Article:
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Computer Science Colloquia

Monday, February 10, 2014
Byron Boots
Host: Wes Weimer

3:30 PM, Rice Hall, Auditorium

New Machine Learning Approaches to Modeling Dynamical Systems


A major challenge in machine learning is to reliably and automatically discover hidden structure in high-dimensional data. This is an especially formidable problem for sequential data: revealing the dynamical system that governs a complex time series is often not just difficult, but provably intractable. Popular maximum likelihood strategies for contending with this problem are slow in practice and often terminate at poor local optima, problems that were long thought to be unavoidable. However, recent work has shown that progress can be made by shifting the focus to realistic instances that rule out the intractable cases.

In this talk, I will present a new family of computational approaches for learning a wide range of dynamical system models. The key insight is that low-order moments of observed data often possess structure that can be revealed by powerful spectral decomposition methods, and, from this structure, model parameters can be directly recovered. Based on this insight, we design highly effective algorithms for learning parametric models like Kalman Filters and Hidden Markov Models, as well as a new class of nonparametric models via reproducing kernels. Unlike maximum likelihood-based approaches, these learning algorithms are statistically consistent, computationally efficient, and easy to implement using established matrix-algebra techniques. The result is a powerful framework for learning dynamical system models directly from data with state-of-the-art performance on real-world problems in several domains.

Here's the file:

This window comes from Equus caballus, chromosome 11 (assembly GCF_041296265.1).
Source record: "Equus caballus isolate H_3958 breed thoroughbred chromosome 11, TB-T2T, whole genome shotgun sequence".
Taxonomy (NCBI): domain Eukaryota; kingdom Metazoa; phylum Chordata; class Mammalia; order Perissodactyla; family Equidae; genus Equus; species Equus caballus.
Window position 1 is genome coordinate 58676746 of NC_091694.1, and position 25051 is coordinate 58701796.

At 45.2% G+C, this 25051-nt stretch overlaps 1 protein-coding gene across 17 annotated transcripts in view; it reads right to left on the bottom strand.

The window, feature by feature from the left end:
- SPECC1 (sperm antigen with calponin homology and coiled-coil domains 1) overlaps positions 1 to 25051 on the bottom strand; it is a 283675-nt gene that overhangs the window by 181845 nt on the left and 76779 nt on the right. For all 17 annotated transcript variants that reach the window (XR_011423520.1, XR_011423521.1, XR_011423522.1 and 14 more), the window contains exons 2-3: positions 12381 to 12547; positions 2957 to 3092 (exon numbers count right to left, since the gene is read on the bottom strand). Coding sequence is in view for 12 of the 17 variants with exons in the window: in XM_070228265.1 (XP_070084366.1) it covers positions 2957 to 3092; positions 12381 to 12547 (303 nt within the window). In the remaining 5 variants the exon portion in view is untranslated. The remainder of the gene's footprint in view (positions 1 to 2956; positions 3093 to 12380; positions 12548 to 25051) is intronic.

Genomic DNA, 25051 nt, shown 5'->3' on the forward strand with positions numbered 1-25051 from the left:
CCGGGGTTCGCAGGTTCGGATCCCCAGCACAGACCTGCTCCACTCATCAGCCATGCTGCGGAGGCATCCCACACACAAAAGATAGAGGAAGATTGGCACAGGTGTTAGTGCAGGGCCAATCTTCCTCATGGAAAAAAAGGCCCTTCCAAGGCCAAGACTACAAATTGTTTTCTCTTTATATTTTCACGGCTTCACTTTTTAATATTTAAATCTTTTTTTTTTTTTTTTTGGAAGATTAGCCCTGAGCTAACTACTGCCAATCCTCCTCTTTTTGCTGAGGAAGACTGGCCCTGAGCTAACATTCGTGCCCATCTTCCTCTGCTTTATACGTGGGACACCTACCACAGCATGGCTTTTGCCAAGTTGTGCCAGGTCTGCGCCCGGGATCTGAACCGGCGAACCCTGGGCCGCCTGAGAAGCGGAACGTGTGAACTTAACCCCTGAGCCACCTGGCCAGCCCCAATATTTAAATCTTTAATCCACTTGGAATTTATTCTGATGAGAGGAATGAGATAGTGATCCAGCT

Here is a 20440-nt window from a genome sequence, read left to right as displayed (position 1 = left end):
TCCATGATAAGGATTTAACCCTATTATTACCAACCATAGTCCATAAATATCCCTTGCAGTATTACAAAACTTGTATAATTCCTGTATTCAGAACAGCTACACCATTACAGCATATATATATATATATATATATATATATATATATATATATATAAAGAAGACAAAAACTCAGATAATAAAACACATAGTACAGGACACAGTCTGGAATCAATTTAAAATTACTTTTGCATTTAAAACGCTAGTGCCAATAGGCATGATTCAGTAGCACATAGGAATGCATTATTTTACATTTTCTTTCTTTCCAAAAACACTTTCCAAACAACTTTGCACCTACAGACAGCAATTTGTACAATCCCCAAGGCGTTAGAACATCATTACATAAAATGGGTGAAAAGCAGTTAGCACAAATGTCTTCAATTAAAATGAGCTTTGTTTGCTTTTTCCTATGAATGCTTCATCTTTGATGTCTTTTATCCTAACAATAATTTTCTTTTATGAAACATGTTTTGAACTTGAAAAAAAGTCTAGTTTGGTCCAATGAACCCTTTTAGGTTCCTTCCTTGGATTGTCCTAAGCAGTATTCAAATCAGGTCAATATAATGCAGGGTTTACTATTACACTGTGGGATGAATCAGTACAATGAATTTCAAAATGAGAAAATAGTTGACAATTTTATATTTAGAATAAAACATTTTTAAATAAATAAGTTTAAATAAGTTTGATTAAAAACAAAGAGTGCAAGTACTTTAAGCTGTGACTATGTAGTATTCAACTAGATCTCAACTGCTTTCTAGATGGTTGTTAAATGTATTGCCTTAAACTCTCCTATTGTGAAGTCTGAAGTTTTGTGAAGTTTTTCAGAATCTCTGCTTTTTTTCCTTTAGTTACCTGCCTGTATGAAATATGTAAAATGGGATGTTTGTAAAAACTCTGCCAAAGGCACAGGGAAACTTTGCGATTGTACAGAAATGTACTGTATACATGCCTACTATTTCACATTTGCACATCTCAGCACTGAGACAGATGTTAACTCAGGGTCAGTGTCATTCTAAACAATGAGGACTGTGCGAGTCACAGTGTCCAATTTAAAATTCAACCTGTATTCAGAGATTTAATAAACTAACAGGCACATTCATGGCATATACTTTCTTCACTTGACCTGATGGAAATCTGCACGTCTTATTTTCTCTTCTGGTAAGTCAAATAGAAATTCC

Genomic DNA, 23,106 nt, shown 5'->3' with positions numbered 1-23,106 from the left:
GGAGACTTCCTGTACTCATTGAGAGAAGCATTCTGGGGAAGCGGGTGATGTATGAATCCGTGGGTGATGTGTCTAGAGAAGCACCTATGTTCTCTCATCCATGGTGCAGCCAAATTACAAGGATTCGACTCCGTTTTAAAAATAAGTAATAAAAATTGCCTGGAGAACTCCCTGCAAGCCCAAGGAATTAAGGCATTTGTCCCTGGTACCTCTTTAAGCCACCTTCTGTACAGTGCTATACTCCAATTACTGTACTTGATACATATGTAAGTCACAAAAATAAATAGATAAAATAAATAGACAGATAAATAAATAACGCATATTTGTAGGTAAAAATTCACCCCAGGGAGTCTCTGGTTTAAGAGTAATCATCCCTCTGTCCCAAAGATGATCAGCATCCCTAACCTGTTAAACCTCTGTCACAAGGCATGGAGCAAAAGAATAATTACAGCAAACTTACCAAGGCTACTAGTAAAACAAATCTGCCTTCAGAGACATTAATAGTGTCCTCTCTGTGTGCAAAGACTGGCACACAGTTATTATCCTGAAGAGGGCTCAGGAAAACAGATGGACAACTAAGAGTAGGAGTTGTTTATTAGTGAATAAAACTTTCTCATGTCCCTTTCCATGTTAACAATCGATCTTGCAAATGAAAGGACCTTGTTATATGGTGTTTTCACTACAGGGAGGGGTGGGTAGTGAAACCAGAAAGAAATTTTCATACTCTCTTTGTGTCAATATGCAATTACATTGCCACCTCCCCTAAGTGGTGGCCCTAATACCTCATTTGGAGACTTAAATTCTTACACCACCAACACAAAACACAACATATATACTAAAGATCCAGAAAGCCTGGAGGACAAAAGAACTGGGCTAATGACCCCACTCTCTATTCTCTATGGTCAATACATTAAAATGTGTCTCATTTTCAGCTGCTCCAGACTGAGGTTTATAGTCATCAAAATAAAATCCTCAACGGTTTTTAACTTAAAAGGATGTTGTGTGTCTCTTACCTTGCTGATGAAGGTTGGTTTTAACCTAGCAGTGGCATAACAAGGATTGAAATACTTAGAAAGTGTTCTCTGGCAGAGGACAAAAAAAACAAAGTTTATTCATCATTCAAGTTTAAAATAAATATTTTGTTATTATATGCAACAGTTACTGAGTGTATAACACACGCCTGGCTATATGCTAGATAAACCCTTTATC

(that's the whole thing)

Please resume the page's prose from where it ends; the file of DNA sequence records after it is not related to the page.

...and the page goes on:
Byron Boots is a postdoctoral researcher working with Dieter Fox in the Robotics and State Estimation Lab at the University of Washington. He received his Ph.D. in Machine Learning from Carnegie Mellon University in 2012 where he was advised by Geoffrey Gordon. Byron's work on learning models of dynamical systems received the 2010 Best Paper award at the International Conference on Machine Learning (ICML-2010). His research focuses on statistical machine learning, artificial intelligence, and robotics.